[2 ] = functionRef(clojure.core/apply)
	[3 ] = functionRef(clojure.core/assoc)
	[4 ] = invoke(2, 3, 4)                   ;; (partial apply assoc)
	[5 ] = {}
	[6 ] = functionRef(clojure.core/map)
	[7 ] = functionRef(clojure.core/vector)
	[8 ] = functionRef(clojure.core/range)
	[9 ] = 10000
	[10] = invoke(8, 9)                      ;; (range 10000)
	[11] = invoke(6, 7, 10, 10)              ;; (map vector [10] [10])
	[12] = functionRef(clojure.core/first)
	[13] = functionRef(clojure.core/rest)
	[14] = phi(5,  18)
	[15] = phi(11, 19)
	[16] = if(13, cont, end)
	[17] = invoke(12, 14)
	[18] = invoke(4, 14, 15)
	[19] = invoke(13, 15)
	[20] = jmp(loop)
	[21] = return(18)

Where the phi function represents that the value of the phi node depends on the source of the flow of control. Here I use the first argument to the phi functions to mean that control “fell through” from the preceeding block, and the second argument to mean that control was returned to this block via instruction 20.

This representation reveals the dataflow dependence between sequential values of our victim map. We also have the contract that the return, above labeled 21, must be of an Immutable value. Consequently we can use a trivial dataflow analysis to “push” the Immutable annotation back up the flow graph, giving us that 18, 14 and 5 must be immutable, 5 is trivially immutable, 18 depends on 14, which depends on 18 and 5, implying that it must be immutable as well. So far so good.

We can now recognize that we have a phi(Immutable, Immutable) on a loop back edge, meaning that we are performing an update of some sort within the loop body. This means that, so long as Transient value is introduced into the Immutable result, we can safely rewrite the Immutable result to be a Transient, and add a persistent! invocation before the return operation. Now we have phi(Immutable, Transient) → Transient which makes no sense, so we add a loop header entry to make the initial empty map Transient giving us phi(Transient, Transient) → Transient which is exactly what we want. Now we can rewrite the loop update body to use assoc! → Transient Map → Immutable Object → Immutable Object → Transient Map rather than assoc → Immutable Map → Immutable Object → Immutable Object → Immutable Map.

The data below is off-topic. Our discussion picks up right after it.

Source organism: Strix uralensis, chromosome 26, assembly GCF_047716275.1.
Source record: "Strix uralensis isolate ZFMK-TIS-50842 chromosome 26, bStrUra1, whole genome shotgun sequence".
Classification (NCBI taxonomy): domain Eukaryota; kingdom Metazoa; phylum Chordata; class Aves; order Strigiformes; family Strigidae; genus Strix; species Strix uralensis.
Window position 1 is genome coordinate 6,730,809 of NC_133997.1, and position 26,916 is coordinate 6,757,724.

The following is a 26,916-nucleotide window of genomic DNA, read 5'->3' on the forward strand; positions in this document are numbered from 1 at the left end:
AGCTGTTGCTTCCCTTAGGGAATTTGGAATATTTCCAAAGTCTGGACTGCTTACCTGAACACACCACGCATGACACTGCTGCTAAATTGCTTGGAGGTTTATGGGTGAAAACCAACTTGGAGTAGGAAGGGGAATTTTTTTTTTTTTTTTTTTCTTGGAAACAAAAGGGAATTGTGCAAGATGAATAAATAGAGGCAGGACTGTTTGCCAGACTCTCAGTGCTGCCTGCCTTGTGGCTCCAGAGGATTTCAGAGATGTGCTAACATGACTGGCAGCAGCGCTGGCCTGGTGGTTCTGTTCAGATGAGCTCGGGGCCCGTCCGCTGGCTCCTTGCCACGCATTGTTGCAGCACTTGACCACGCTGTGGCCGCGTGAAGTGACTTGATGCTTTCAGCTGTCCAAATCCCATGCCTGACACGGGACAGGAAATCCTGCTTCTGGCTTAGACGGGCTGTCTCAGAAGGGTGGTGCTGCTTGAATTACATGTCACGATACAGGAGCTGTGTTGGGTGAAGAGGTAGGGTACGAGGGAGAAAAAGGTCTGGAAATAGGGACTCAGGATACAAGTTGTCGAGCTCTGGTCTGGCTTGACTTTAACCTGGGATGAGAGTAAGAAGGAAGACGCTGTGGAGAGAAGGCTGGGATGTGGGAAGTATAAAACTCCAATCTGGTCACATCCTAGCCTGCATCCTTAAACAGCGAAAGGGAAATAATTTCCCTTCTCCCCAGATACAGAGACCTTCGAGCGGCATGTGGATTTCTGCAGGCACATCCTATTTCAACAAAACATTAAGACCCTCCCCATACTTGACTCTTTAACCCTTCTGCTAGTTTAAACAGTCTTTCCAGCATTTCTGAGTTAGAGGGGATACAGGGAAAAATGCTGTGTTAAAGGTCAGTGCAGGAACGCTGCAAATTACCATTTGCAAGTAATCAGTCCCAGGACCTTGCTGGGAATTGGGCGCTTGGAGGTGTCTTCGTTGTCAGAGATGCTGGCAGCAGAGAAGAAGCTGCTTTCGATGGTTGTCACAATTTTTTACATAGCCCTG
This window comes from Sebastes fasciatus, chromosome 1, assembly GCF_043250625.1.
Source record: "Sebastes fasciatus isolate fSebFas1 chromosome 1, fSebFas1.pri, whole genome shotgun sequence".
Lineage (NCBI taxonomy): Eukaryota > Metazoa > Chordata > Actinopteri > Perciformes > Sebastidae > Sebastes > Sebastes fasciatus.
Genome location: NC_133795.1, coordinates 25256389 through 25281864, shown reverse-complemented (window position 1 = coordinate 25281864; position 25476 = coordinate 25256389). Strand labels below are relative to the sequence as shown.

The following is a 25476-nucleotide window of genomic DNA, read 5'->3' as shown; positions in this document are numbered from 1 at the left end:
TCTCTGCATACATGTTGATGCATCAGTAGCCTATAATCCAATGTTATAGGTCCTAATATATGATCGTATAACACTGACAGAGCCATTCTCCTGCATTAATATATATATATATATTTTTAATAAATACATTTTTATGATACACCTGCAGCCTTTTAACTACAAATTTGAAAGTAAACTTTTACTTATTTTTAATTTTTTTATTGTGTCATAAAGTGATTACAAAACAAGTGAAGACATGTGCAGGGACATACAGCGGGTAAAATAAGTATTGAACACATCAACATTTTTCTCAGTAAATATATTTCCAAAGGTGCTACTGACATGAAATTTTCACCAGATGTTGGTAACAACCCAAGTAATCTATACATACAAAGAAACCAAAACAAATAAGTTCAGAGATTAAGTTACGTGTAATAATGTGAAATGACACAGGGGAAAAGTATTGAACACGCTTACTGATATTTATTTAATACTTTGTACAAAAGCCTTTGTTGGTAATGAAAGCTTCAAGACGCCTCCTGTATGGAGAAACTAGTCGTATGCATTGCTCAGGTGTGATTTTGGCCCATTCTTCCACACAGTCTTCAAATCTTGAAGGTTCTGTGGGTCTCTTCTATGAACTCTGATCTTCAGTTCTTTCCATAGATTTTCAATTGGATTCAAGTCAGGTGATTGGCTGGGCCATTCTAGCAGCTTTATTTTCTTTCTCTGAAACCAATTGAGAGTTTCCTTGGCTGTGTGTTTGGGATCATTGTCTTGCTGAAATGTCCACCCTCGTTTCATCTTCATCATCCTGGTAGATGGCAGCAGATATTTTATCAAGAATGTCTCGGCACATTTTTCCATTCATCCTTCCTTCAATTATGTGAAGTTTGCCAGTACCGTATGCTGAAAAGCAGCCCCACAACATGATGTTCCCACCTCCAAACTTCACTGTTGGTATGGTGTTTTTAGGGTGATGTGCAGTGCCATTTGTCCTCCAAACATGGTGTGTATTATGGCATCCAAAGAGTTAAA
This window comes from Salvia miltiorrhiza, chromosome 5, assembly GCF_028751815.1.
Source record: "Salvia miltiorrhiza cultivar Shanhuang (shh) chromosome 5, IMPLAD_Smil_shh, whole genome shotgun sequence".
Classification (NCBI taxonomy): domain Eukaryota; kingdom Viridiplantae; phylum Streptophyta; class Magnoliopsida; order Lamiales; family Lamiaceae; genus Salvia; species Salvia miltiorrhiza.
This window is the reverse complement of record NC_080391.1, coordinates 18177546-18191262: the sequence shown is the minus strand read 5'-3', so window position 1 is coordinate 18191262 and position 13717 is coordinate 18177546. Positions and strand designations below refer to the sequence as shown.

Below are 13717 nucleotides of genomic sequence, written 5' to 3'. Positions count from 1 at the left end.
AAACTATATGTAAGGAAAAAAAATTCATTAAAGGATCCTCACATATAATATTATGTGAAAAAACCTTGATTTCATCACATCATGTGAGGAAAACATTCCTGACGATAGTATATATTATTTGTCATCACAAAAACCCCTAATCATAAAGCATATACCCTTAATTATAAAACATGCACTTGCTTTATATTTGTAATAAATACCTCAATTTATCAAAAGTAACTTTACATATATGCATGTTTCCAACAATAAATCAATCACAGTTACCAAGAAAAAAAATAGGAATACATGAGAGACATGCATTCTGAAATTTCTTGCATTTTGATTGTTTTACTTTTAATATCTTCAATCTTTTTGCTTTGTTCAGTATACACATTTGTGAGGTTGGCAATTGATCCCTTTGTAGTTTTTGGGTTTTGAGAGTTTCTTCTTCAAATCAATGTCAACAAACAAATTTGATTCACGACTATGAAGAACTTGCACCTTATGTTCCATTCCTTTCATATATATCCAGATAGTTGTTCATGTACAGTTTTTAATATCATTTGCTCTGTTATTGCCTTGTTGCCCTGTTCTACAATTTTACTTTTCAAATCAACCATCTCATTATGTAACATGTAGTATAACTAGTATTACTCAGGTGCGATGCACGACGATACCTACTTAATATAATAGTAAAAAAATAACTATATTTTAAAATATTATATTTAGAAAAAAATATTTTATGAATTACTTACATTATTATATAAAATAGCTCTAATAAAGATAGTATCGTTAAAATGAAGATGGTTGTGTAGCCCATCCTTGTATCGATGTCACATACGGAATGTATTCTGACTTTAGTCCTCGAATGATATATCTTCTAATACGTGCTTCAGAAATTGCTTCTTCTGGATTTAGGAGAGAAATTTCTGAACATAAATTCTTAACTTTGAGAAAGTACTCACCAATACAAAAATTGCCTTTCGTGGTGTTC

Note that I have simplified the signature of assoc to the single key/value case for this example, and that the key and value must both be immutable. This is required as the persistent! function will render only the target object itself and not its references persistent.

This gives us the final operation sequence

	[1 ] = functionRef(clojure.core/partial)
	[2 ] = functionRef(clojure.core/apply)
	[3 ] = functionRef(clojure.core/assoc!)
	[4 ] = invoke(2, 3, 4)                      ;; (partial apply assoc)
	[5 ] = functionRef(clojure.core/transient!)
	[6 ] = {}
	[7 ] = invoke(5, 6)
	[8 ] = functionRef(clojure.core/map)
	[9 ] = functionRef(clojure.core/vector)
	[10] = functionRef(clojure.core/range)
	[11] = 10000
	[12] = invoke(10, 11)                       ;; (range 10000)
	[13] = invoke(8, 9, 12, 12)                 ;; (map vector [12] [12])
	[14] = functionRef(clojure.core/first)
	[15] = functionRef(clojure.core/rest)
	[16] = phi(7,  20)
	[17] = phi(13, 21)
	[18] = if(17, cont, end)
	[19] = invoke(14, 17)
	[20] = invoke(4, 16, 17)
	[21] = invoke(15, 17)
	[22] = jmp(loop)
    [23] = functionRef(clojure.core/persistent!)
	[24] = invoke(23, 20)
	[25] = return(24)

Having performed this rewrite we’ve one. This transform allows an arbitrary loop using a one or more persistent datastructures a accumulators to be rewritten in terms of transients if there exists (or can be inferred) a matching Transient t → Transient t updater equivalent to the updater used. Note that if a non-standard library updater (say a composite updater) is used, then the updater needs to be duplicated and if possible recursively rewritten from a Persistent t → Persistent t by replacing the standard library operations for which there are known doubles with their Transient t counterparts until either the rewrite fails to produce a matching Transient t → Transient t or succeeds. If any such rewrite fails then this entire transform must fail. Also note that this transformation can be applied to subterms… so as long as the Persistent t contract is not violated on the keys and values here of the map in a nontrivial example their computation as well could be rewritten to use compiler persisted transients.

Now yes you could have just written

(into {}
   (map vector
      (range 10000)
	  (range 10000)))

which would have used transients implicitly, but that requires that the programmer manually perform an optimization requiring further knowledge of the language and its implementation details when clearly a relatively simple transformation would not only reveal the potential for this rewrite but would provide it in the general case of arbitrarily many mutable accumulators rather than into’s special case of just one.